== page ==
It’s quite amazing to see how hard times and austerity can strike up the real beast in humans both in those that claim to be most civilized and their counterparts that are regarded to be less civilized. Am I astonished by this rise and increase of xenophobia around the globe? The answer is absolutely not. What astonishes me is that a nation or people that cry out for the migration of foreigners into its territory is at the same time carrying out xenophobic actions.
In the last 50 years, Finland has transformed itself from an agriculturally oriented culture into a competitive, technologically advanced information society. This small, Nordic country of five million people has the least corruption and the best competitiveness rate of any country in the world, according to international indices. Over 85 per cent of Finnish households have access to a broadband Internet connection and over 90 per cent of the active population has a mobile phone.
A lot has been said and written in the past years about Africans and Africa. Most times, it is either that African people had failed to develop from the primitive to the less primitive: or they had reached a point of helplessness at which, if left to themselves, they would never do any better. Recalling the Europeans imagination of great schedule of hierarchical progress from savagery to civilization, with Europe at the peak and zenith of the line; where Africans were simply not in the race or perhaps they had once set out, though this was more than doubtful if so, they had long since stopped running, exactly why was not known. But the reason, whatever it might be, was generally agreed to lie in some fatal deficiency of their nature. What wild speculation? […]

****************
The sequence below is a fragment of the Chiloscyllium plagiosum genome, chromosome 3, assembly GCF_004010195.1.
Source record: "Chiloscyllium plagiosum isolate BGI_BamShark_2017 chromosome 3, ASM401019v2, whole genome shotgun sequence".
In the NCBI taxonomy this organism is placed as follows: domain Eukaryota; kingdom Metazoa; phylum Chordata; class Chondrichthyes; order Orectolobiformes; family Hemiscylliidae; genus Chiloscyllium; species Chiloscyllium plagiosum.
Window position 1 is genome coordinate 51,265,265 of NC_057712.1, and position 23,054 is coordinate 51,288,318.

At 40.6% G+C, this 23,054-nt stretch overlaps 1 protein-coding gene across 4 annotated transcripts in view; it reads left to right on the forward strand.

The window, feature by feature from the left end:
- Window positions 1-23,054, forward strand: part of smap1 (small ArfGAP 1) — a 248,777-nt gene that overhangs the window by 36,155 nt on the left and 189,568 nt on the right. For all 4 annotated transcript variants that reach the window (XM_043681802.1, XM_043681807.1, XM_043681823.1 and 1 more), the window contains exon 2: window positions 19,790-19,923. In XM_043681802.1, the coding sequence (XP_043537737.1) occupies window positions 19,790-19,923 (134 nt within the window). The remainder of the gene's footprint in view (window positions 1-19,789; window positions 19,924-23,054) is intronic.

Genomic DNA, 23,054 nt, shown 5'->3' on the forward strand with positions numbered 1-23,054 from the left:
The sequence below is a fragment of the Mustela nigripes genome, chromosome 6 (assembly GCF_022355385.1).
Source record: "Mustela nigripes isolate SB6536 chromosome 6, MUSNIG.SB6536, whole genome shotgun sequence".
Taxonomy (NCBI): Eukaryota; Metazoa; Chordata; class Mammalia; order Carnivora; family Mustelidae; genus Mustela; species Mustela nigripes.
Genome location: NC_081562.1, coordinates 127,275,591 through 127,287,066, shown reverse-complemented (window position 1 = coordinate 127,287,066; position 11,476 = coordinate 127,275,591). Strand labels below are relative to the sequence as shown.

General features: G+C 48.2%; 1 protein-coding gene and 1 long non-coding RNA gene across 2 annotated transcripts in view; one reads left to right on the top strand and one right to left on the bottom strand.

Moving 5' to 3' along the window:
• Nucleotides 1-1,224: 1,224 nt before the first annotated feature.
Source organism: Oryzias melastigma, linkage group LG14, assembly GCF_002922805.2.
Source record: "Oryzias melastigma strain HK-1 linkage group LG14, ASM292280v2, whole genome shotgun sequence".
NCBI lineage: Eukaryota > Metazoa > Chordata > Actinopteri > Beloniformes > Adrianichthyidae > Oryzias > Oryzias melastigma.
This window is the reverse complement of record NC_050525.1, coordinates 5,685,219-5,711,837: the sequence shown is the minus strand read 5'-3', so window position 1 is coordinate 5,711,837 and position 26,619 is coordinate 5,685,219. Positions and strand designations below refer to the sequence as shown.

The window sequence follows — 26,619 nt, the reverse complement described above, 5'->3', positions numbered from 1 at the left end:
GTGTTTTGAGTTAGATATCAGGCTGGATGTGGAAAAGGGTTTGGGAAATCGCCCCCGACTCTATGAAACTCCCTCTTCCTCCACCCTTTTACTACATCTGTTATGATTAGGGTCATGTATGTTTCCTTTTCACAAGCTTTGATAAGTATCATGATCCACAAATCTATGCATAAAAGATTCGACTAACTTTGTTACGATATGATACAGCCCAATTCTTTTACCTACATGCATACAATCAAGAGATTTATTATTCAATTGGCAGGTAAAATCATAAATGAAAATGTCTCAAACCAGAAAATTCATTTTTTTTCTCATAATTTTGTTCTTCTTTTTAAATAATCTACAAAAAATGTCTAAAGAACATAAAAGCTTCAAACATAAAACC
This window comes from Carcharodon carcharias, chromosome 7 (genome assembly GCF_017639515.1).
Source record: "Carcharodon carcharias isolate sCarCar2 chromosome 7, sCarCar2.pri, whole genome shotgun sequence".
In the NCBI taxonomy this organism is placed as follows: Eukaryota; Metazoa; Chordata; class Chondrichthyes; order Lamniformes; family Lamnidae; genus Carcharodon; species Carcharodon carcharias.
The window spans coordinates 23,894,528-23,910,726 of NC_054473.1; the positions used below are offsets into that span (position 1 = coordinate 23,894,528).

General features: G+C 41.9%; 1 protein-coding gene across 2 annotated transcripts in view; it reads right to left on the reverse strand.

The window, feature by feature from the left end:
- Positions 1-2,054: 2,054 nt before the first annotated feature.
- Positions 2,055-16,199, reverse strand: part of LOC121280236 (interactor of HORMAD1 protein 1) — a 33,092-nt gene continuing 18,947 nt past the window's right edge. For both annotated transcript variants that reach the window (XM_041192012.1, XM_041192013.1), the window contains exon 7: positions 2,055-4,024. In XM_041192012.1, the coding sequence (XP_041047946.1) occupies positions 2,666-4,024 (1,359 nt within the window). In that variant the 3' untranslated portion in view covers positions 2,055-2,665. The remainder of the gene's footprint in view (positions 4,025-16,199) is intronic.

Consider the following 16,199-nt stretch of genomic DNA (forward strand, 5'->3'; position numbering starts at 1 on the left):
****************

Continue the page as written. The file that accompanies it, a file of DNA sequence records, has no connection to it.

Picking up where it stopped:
In today’s Nigerian (and most African) society with everything going, from politics to terrorism to religious and ethnic intolerance and corruption of epidemic proportions, it is very helpful if we as a people learn to start respecting other people’s opinions, views, position, outlook, and rights, etc.
Oftentimes disagreements and heated debates start between people because they have differences of opinions toward a certain subject. In my years in this world, and with my upbringing, education, and life’s experience, I have learnt that just because someone has a different opinion from your own do not mean that their opinion is wrong. An opinion is not a fact, therefore there is no right or wrong view – it is just that, an opinion. It is the same thing with a view; just because someone does not view something the way you should not degenerate into an argument or debate with them about why you are right, and they are wrong. Because they think you are wrong and they’re right. […]
Nollywood Movies: Why I am worried – A few days ago, I talked about how most Nollywood movies help in creating a bad image of the Igbos and its detrimental effect on Igbo culture. Today, I want to touch on the part of the negative effect on our kids and its influence on criminality. […]
Source of IKEA’s success in Sweden early on (the 50s and 60s)?